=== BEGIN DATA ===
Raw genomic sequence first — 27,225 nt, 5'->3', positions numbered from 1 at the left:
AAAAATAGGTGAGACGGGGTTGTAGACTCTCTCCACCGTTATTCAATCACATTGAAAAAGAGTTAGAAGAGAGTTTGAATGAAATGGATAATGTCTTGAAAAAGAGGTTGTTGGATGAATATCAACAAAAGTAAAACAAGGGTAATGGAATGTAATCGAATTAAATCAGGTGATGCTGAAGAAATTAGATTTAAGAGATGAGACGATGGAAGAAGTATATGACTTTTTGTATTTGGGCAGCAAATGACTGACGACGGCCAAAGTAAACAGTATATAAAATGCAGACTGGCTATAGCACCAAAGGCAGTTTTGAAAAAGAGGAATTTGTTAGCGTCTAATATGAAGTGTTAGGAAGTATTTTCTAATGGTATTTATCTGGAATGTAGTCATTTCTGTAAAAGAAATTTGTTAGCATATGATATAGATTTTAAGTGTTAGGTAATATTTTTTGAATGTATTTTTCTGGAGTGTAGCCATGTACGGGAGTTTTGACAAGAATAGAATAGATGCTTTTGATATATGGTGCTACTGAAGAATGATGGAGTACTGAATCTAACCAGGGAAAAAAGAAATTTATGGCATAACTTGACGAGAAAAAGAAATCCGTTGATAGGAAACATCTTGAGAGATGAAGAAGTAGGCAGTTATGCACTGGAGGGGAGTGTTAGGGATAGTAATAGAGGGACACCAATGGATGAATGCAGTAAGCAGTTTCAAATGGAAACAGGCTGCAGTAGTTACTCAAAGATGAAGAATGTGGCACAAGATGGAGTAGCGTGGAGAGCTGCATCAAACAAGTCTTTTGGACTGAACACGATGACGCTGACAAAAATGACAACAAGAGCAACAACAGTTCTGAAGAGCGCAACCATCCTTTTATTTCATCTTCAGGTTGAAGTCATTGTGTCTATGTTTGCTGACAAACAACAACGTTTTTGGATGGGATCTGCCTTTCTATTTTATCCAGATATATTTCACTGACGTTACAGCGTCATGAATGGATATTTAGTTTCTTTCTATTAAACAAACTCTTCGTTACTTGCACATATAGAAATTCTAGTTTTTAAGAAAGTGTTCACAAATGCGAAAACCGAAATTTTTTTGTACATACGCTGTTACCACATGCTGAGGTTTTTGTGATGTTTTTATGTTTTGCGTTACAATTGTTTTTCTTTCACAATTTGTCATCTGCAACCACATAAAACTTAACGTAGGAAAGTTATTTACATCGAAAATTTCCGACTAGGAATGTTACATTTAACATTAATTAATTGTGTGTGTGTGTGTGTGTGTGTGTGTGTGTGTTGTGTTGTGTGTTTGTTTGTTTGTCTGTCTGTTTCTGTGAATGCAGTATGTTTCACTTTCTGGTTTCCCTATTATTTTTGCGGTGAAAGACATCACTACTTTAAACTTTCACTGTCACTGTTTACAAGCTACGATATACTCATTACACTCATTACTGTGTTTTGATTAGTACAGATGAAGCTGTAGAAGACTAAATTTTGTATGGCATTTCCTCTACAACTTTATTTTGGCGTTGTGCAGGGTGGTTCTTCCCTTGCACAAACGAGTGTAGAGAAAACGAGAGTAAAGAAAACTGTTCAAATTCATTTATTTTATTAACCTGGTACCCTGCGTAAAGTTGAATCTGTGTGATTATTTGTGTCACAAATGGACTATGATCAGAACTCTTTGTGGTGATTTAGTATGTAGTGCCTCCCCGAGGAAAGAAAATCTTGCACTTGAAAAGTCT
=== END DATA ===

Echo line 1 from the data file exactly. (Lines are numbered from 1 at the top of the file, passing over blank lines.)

Raw genomic sequence first — 27,225 nt, 5'->3', positions numbered from 1 at the left: